Miss E. L. TURNER’S many friends will have learnt with deep sorrow of her death, which took place at her home in Cambridge on August 14th at the age of 74. Miss Turner, as is well known, was one of the pioneers of bird photography. Much of her work, for which she was awarded the gold medal of the Royal Photographic Society, was done in Norfolk, where she spent a part of each year, living in a houseboat on Hickling Broad. Cheerfully enduring exposure, hardship, and fatigue which would have daunted most of her sex in those days, and working with cameras and appliances which nowadays would be deemed wholly inadequate, she obtained results which at the time were unsurpassed, and even now compare not unfavourably with the work of the present day. One of her successes was photographing, in 1911, the first young Bitterns known to have been hatched in Norfolk since the return of this species to the county. Through bird photography she learnt to become a competent field ornithologist, and her books on birds–particularly Broadland Birds–are not only valuable records of accurate observation but are written with a characteristic literary charm. In 1923 she undertook the duties of watcher for the National Trust on Scolt Head Island. Here she lived for 18 months in the watcher’s hut and collected the material for her book Bird Watching on Scolt Head. She was one of the first women to be elected a Fellow of the Linnean Society and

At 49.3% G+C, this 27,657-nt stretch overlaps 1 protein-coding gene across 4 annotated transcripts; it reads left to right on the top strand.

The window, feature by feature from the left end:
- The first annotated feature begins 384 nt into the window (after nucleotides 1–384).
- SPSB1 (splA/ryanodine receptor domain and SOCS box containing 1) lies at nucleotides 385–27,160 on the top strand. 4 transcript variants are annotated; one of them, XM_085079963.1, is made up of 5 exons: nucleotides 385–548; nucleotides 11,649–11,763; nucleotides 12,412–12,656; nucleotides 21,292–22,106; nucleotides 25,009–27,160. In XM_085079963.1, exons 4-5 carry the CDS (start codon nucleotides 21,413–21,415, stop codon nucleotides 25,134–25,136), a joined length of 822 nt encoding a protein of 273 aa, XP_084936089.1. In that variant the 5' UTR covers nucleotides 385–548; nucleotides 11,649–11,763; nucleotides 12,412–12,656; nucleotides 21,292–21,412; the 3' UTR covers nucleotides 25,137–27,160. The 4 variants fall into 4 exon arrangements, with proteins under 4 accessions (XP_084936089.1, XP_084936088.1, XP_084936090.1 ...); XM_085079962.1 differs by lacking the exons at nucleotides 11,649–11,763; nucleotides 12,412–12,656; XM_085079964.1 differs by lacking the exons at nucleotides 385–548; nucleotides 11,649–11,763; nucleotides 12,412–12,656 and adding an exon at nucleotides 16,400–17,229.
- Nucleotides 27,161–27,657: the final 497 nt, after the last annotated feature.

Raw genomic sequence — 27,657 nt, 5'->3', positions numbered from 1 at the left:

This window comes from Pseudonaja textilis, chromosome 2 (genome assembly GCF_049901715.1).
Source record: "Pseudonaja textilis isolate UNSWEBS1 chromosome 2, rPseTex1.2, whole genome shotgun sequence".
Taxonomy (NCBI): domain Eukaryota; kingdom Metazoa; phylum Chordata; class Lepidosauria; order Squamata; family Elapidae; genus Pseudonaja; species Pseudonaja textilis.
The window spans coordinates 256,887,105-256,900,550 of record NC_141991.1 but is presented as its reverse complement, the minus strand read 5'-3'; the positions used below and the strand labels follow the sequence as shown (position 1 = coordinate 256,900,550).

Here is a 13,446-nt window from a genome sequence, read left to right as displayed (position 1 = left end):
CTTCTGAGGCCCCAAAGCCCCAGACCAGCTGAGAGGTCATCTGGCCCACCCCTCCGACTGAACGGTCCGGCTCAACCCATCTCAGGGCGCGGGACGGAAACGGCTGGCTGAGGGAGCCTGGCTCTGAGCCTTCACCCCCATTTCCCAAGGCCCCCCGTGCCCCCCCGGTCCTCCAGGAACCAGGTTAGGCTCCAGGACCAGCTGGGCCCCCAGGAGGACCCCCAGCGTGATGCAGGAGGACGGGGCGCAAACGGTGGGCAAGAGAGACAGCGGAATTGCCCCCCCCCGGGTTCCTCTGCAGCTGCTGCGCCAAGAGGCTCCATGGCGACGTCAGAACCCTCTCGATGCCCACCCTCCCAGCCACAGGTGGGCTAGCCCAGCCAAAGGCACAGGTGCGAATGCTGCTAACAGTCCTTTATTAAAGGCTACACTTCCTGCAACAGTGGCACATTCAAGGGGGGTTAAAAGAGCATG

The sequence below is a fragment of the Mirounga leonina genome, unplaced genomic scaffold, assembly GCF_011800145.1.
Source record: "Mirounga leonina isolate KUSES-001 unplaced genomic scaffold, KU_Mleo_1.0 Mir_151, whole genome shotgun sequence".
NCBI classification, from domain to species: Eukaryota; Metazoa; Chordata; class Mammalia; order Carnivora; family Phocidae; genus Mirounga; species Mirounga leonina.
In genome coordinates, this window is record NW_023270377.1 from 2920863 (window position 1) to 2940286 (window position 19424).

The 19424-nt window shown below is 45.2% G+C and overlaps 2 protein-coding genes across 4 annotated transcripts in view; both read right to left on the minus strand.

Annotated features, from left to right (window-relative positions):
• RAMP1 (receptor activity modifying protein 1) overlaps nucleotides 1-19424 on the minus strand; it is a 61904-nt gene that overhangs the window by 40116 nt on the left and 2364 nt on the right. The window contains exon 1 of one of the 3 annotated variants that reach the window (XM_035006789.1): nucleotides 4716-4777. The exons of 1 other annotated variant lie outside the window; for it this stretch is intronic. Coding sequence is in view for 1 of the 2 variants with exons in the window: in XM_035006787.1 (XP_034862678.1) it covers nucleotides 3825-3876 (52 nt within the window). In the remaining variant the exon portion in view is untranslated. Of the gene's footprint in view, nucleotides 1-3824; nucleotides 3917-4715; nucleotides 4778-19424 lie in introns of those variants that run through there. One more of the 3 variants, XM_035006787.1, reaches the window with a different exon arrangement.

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British Birds – how it works
BB 2000 Ltd, the company that owns and publishes British Birds, is run by a board of directors, all of whom are volunteers. The company employs two full time staff – Roger Riddington is the journal’s editor while Hazel Jenner manages subscriptions and administration – and three part-time design/editorial staff.
The company is wholly owned by The British Birds Charitable Trust (BBCT, registered charity no. 1089422). Neither the company directors nor the trustees are paid for their services, providing their time and enthusiasm because they passionately believe in the value of BB. The Company is managed with a view to making a small profit which can be donated to the Trust to help fund its charitable work.
Over the past six years, this, combined with donations from other sources, has enabled the Trust to give almost £40,000 support to a variety of conservation and educational projects ranging from rat eradication on seabird islands to the study of cuckoo migration, as well as assisting young birders develop their interest.
A full list of projects is given here. The Trust is seeking to expand its charitable endeavours and would welcome donations from like-minded organisations and individuals.